February 2013 Philippines Supreme Court Decisions on Legal and Judicial Ethics

Here are select February 2013 rulings of the Supreme Court of the Philippines on legal and judicial ethics:

Attorney; confidentiality of proceedings against attorneys; exception. Atty. Fortun filed a petition for contempt against respondents for publicizing the disbarment case against him in media.

Section 18, Rule 139-B of the Rules of Court states that “proceedings against attorneys shall be private and confidential. However, the final order of the Supreme Court shall be published like its decisions in other cases.” The purpose of the rule is not only to enable the Court to make its investigations free from any extraneous influence or interference, but also to protect the personal and professional reputation of attorneys and judges from the baseless charges of disgruntled, vindictive, and irresponsible clients and litigants; it is also to deter the press from publishing administrative cases or portions thereto without authority. Malicious and unauthorized publication or verbatim reproduction of administrative complaints against lawyers in newspapers by editors and/or reporters may be actionable. Such premature publication constitutes a contempt of court, punishable by either a fine or imprisonment or both at the discretion of the Court. However, Section 18, Rule 139-B of the Rules of Court is not a restriction on the freedom of the press. If there is a legitimate public interest, media is not prohibited from making a fair, true, and accurate news report of a disbarment complaint. In the absence of a legitimate public interest in a disbarment complaint, members of the media must preserve the confidentiality of disbarment proceedings during its pendency.

In this case, the filing of a disbarment complaint against Atty. Fortun is itself a matter of public concern considering that it arose from the Maguindanao Massacre case. The interest of the public is not on Atty. Fortun himself but primarily on his involvement and participation as defense counsel in the Maguindanao Massacre case. Thus, since the disbarment complaint is a matter of public interest, media had a right to publish such fact under freedom of the press. Philip Sigrid A. Fortun vs. Prima Jesusa B. Quinsayas, et al., G.R. No. 194578. February 13, 2013.

Attorney; full discharge of duties to client; limitations. Atty. Villarin is expected to champion the cause of his client with wholehearted fidelity, care, and devotion. This simply means that his client is entitled to the benefit of any and every remedy and defense – including the institution of an ejectment case – that is recognized by our property laws. In Legarda v. Court of Appeals, the court held that in the full discharge of their duties to the client, lawyers shall not be afraid of the possibility that they may displease the general public.

Nevertheless, the Code of Professional Responsibility provides the limitation that lawyers shall perform their duty to the client within the bounds of law. They should only make such defense when they believe it to be honestly debatable under the law. In this case, Atty. Villarin’s act of issuing demand letters, moved by the understanding of a void HLURB Decision, is legally sanctioned. If his theory holds water, the notice to vacate becomes necessary in order to file an action for ejectment. Hence, he did not resort to any fraud or chicanery prohibited by the Code just to maintain his client’s disputed ownership over the subdivision lots.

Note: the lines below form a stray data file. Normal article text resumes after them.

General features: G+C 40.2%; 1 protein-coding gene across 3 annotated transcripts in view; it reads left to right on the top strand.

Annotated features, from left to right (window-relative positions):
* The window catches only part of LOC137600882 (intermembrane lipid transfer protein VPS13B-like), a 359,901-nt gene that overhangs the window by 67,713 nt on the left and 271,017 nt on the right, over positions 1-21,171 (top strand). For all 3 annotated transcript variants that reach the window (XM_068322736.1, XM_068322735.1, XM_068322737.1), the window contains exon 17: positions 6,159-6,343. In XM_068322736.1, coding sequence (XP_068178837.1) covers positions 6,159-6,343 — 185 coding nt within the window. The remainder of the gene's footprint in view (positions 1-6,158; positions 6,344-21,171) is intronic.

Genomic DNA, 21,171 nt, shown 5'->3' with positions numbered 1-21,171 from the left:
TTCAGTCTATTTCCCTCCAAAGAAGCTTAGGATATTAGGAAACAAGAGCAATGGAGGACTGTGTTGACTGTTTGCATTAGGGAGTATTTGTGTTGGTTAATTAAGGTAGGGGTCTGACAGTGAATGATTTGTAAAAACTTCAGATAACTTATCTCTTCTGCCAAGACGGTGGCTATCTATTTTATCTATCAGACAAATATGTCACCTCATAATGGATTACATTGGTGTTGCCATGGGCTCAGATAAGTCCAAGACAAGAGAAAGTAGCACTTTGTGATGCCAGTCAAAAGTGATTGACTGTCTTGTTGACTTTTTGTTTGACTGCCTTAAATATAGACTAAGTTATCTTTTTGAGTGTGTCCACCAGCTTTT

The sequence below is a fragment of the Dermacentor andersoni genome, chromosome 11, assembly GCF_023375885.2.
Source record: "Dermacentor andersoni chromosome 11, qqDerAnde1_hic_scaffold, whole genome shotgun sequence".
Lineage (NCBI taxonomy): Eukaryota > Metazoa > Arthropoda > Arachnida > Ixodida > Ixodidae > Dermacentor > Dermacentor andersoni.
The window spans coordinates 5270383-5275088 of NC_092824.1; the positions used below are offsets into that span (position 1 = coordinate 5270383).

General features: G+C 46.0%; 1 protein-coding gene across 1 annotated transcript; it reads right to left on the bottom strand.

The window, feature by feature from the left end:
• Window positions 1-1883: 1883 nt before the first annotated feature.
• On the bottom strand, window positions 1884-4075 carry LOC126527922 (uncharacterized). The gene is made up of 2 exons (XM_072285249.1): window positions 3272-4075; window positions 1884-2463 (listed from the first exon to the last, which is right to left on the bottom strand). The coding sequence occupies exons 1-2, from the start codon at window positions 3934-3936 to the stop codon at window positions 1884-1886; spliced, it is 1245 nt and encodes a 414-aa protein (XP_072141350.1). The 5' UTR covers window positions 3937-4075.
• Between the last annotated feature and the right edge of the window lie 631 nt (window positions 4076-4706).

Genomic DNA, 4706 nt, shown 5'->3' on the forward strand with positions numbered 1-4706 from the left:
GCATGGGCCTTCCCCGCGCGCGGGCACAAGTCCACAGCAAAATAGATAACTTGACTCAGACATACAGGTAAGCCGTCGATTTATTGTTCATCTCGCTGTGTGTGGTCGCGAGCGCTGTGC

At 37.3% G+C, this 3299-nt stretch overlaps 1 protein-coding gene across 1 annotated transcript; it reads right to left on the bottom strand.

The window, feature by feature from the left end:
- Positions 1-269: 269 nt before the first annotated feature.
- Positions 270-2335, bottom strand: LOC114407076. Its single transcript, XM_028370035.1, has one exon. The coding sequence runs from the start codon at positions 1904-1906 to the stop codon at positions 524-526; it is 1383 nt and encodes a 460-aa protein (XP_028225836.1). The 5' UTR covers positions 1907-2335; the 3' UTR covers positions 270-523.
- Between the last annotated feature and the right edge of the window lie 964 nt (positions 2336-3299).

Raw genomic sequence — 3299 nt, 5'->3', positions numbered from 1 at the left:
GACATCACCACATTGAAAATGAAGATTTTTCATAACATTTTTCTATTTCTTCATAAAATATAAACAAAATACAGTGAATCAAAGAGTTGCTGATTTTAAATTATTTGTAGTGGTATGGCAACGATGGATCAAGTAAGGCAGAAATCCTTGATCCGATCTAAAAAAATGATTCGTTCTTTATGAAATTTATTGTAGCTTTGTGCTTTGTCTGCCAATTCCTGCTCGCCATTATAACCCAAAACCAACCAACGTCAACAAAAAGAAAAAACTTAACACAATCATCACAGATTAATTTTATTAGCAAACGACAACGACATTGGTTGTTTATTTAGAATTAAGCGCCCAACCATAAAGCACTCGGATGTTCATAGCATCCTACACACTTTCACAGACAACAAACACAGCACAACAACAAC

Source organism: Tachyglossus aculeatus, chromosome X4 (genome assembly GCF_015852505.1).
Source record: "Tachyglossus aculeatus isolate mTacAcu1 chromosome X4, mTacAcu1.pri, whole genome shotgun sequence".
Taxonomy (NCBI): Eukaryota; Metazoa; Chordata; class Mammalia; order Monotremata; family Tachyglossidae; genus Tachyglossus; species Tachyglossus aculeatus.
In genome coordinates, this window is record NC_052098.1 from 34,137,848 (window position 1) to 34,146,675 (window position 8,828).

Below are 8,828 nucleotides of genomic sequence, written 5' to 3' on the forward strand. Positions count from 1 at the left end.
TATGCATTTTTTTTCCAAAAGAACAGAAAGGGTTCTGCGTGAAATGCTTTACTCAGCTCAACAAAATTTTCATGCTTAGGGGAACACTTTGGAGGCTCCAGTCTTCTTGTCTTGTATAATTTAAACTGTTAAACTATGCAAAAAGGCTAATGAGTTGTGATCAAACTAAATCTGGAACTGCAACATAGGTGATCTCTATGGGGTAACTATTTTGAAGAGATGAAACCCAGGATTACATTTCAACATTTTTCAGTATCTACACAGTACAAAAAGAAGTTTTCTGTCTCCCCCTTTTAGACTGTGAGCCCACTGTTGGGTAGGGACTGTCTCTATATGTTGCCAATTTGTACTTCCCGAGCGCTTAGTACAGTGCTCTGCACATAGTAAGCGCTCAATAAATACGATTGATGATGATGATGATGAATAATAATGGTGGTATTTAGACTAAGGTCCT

However, the facts show that Atty. Villarin brazenly typified one of the complainants as an illegal occupant when the final and executory HLURB Decision had already recognized her as a subdivision lot buyer. Given that he knew such falsity, he thus advances the interest of his client through means that are not in keeping with fairness and honesty. This is proscribed by Rule 19.01 of the Code of Professional Responsibility, which requires that a lawyer shall employ only fair and honest means to attain lawful objectives. Lawyers must not present and offer in evidence any document that they know is false. Verleen Trinidad, Florentina Lander, Wally Casubuan, Minerva Mendoza, Celedonio Alojado, et al. vs. Atty. Angelito Villarin, A.C. No. 9310. February 27, 2013.

Attorney; notarial practice; necessity of affiant’s personal appearance; nature of notarization; penalties when a notary public fails to discharge his duties. A notary public should not notarize a document unless the person who signed the same is the very same person who executed and personally appeared before him to attest to the contents and the truth of what are stated therein. Without the personal appearance of the person who actually executed the document, the notary public would be unable to verify the genuineness of the signature of the acknowledging party and to ascertain that the document is the party’s free act or deed.

The notarization by a notary public converts a private document into a public document, making it admissible in evidence without further proof of its authenticity. A notarized document is, by law, entitled to full faith and credit upon its face. It is for this reason that a notary public must observe with utmost care the basic requirements in the performance of his duties; otherwise, the public’s confidence in the integrity of a notarized document would be undermined